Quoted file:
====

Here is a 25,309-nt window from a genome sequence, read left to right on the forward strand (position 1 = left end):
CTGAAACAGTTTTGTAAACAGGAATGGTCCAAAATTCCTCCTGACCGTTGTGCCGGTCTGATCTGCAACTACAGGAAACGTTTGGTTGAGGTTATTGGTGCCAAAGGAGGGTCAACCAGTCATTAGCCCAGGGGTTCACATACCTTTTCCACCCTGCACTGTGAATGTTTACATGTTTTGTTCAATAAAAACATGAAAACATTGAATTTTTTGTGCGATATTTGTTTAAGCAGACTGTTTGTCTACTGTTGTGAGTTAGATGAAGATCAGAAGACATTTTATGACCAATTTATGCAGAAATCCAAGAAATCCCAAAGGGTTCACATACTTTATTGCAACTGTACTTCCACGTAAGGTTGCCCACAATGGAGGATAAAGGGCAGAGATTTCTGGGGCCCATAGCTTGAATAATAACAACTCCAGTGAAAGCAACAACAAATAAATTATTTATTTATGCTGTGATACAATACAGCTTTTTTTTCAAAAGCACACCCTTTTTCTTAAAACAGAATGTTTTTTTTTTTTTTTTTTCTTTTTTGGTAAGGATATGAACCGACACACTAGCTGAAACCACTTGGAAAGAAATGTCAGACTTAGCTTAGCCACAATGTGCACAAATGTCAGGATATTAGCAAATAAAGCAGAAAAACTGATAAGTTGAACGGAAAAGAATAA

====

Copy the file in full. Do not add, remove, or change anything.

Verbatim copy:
Here is a 25,309-nt window from a genome sequence, read left to right on the forward strand (position 1 = left end):
CTGAAACAGTTTTGTAAACAGGAATGGTCCAAAATTCCTCCTGACCGTTGTGCCGGTCTGATCTGCAACTACAGGAAACGTTTGGTTGAGGTTATTGGTGCCAAAGGAGGGTCAACCAGTCATTAGCCCAGGGGTTCACATACCTTTTCCACCCTGCACTGTGAATGTTTACATGTTTTGTTCAATAAAAACATGAAAACATTGAATTTTTTGTGCGATATTTGTTTAAGCAGACTGTTTGTCTACTGTTGTGAGTTAGATGAAGATCAGAAGACATTTTATGACCAATTTATGCAGAAATCCAAGAAATCCCAAAGGGTTCACATACTTTATTGCAACTGTACTTCCACGTAAGGTTGCCCACAATGGAGGATAAAGGGCAGAGATTTCTGGGGCCCATAGCTTGAATAATAACAACTCCAGTGAAAGCAACAACAAATAAATTATTTATTTATGCTGTGATACAATACAGCTTTTTTTTCAAAAGCACACCCTTTTTCTTAAAACAGAATGTTTTTTTTTTTTTTTTTTCTTTTTTGGTAAGGATATGAACCGACACACTAGCTGAAACCACTTGGAAAGAAATGTCAGACTTAGCTTAGCCACAATGTGCACAAATGTCAGGATATTAGCAAATAAAGCAGAAAAACTGATAAGTTGAACGGAAAAGAATAA